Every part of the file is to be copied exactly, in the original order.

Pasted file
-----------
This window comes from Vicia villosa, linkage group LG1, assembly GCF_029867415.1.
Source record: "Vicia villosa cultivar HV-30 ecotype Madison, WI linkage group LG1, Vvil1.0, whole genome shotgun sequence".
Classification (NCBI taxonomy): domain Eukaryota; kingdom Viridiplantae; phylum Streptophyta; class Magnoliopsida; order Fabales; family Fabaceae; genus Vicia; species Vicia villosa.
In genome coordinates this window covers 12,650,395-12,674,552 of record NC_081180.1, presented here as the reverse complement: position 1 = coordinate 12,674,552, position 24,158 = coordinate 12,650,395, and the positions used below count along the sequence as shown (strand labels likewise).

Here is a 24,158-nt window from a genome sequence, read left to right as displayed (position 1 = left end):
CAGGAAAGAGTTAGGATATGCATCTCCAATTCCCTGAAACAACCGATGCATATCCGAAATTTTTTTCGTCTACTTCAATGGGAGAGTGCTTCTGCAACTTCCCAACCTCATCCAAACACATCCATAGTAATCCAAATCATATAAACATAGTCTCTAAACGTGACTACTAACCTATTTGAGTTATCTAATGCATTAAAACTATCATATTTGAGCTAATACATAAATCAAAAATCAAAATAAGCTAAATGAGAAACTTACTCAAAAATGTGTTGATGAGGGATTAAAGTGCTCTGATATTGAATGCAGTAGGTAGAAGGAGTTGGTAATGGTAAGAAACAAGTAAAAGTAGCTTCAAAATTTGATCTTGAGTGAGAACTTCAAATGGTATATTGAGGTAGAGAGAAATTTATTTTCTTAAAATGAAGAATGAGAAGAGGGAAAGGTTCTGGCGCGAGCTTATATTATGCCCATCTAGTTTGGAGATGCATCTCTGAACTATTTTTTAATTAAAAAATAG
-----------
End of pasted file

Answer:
This window comes from Vicia villosa, linkage group LG1, assembly GCF_029867415.1.
Source record: "Vicia villosa cultivar HV-30 ecotype Madison, WI linkage group LG1, Vvil1.0, whole genome shotgun sequence".
Classification (NCBI taxonomy): domain Eukaryota; kingdom Viridiplantae; phylum Streptophyta; class Magnoliopsida; order Fabales; family Fabaceae; genus Vicia; species Vicia villosa.
In genome coordinates this window covers 12,650,395-12,674,552 of record NC_081180.1, presented here as the reverse complement: position 1 = coordinate 12,674,552, position 24,158 = coordinate 12,650,395, and the positions used below count along the sequence as shown (strand labels likewise).

Here is a 24,158-nt window from a genome sequence, read left to right as displayed (position 1 = left end):
CAGGAAAGAGTTAGGATATGCATCTCCAATTCCCTGAAACAACCGATGCATATCCGAAATTTTTTTCGTCTACTTCAATGGGAGAGTGCTTCTGCAACTTCCCAACCTCATCCAAACACATCCATAGTAATCCAAATCATATAAACATAGTCTCTAAACGTGACTACTAACCTATTTGAGTTATCTAATGCATTAAAACTATCATATTTGAGCTAATACATAAATCAAAAATCAAAATAAGCTAAATGAGAAACTTACTCAAAAATGTGTTGATGAGGGATTAAAGTGCTCTGATATTGAATGCAGTAGGTAGAAGGAGTTGGTAATGGTAAGAAACAAGTAAAAGTAGCTTCAAAATTTGATCTTGAGTGAGAACTTCAAATGGTATATTGAGGTAGAGAGAAATTTATTTTCTTAAAATGAAGAATGAGAAGAGGGAAAGGTTCTGGCGCGAGCTTATATTATGCCCATCTAGTTTGGAGATGCATCTCTGAACTATTTTTTAATTAAAAAATAG